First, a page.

True. So I did football also, I added football in 98 when the BCS started. I had been doing some freelancing along with my subscription site, which required a delicate balance because I was freelancing primarily for CBS and they would print whatever I gave them for free and I have a subscriber base so I had to make sure I was giving them different things, you know. They, for lack of a better term, bought me out in 2011. I went to CBS full-time.
And so I've been with CBS ever since, full-time since 2011. I am so glad that you are because otherwise we would not have crossed paths and we look forward to Jerry's conversation every year in Selection Sunday because he usually misses one. I missed one.
Maybe two. You got one wrong this year. So of the 68 teams in the NCAA tournament, the men's side we're talking, which school did you miss? I missed Arizona State and I had Rutgers. So that's the second year in a row I missed on Rutgers.
I remember. So I'm beginning to, you know, have a complex, I think, about Rutgers. What I need is for Rutgers to be better so that they're not so close to the bottom or worse. I don't care. Take a pick. Just don't be so close to the cut line so that I can have a chance to not miss you. Did that have to do with Rutgers playing in the Big Ten, which of course fielded eight teams?
Yeah, no. I mean, it's just they were my last team in. Arizona State was my first team out. That's the team that ultimately got in. They were very similar in different ways, but I thought Rutgers had better wins, a little bit stronger schedule from playing in the Big Ten. So I went with them. Their losses were worse. And I think there was a subjective part of this, which the process is subjective, guided by objective data, but still, you know.
It's a committee of people. Well, right. And so I think at the end of the day, Arizona State probably looked more like a tournament team than Rutgers did. And that's not an unfair evaluation. We end up with Alabama as the number one overall seed in the South region. And there was a little bit of a debate on the selection show, of course, on CBS Sports. What's your opinion of Bama as the top seed instead of Kansas, who as recently as, gosh, 48 hours ago, you and I were talking about KU as the overall number one? Yeah, I think they should have been. I mean, they have the number one schedule by a lot.
It's overwhelming. They have 17 quad one wins. They're 17 and seven in quad one. So they played 24 quad one games. That's the majority of their schedule.
Oh, yes. Two thirds. Yeah, it's a ridiculous number. And, you know, those 17 wins, I mean, not all quad one wins are the same. So like Oklahoma is a quad one win. That's not a tournament team. But most of those wins are teams that are being that are playing in the tournament.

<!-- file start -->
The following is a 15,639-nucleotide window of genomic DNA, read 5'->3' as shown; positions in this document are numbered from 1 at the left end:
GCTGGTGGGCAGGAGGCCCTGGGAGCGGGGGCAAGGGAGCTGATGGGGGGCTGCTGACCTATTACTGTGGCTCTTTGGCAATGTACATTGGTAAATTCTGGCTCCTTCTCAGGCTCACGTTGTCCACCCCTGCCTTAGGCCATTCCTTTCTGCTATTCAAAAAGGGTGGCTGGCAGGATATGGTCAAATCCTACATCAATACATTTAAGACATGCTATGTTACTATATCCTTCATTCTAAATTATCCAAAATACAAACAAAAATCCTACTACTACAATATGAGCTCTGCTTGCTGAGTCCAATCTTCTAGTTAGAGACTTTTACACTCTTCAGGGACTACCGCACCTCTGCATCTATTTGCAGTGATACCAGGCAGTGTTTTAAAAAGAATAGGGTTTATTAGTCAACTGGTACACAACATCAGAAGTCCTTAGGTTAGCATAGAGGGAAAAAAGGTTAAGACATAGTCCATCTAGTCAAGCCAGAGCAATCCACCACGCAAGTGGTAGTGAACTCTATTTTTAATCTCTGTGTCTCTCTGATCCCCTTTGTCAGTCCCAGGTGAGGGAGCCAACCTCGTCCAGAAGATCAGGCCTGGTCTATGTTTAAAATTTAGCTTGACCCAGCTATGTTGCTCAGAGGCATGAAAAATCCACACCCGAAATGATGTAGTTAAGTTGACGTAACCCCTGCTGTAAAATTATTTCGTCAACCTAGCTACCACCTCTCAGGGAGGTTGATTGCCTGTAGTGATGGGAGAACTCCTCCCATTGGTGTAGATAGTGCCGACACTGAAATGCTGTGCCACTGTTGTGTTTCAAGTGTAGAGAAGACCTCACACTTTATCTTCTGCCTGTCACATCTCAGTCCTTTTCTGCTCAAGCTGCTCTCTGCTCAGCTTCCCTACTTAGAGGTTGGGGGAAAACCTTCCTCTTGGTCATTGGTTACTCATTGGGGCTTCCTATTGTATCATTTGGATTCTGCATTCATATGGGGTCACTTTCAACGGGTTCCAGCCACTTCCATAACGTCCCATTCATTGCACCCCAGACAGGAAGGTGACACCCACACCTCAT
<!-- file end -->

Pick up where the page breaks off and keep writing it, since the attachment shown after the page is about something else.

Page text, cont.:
I just felt like that should be rewarded. Not that Alabama had a poor year by any stretch, but I just thought that Kansas should be one. Alabama, Houston, Purdue. And I am reasonably sure that had Purdue lost to Penn State today, UCLA would have been a one and Purdue would have been two. It's interesting to hear Chris Reynolds, who's the committee chair this year, talk about how they considered six or seven teams as top seeds. How much actually changes on the final day or even in these last two days where we have so many conference championships that are taking place?
Yeah, there are five conference championships. They usually have contingency brackets, which is why I know that there was a contingency bracket for if Purdue won. Now, it could have affected Penn State, but it probably would have said if Penn State won. But this said if Purdue won, which is why I think had Purdue lost that game, which they tried to lose, that they might have been knocked down to the two line and UCLA moved up. UCLA was number five overall. How much did Duke improve its status by winning the tournament in John Shire's first year?
Probably not more than one seed line in part because there's just not a lot of room to move necessarily, although more maybe at that part of the bracket than at the top. But also the ACC isn't that good this year. So while they may have played the best team they could on their way to that championship, they still aren't great teams. It's kind of another down year for that league.
Not as bad as last year, but still a down year for that league. So excited to have Jerry Palm in studio with us. As you hear, he's been talking about RPI and seedings and brackets for 30 years now. But with CBS Sports, it's After Hours with Amy Lawrence here on CBS Sports Radio. We have some very high profile programs that are dealing with injuries, significant injuries. And Chris Reynolds mentioned on the show that they do consider that when it comes to the bracket.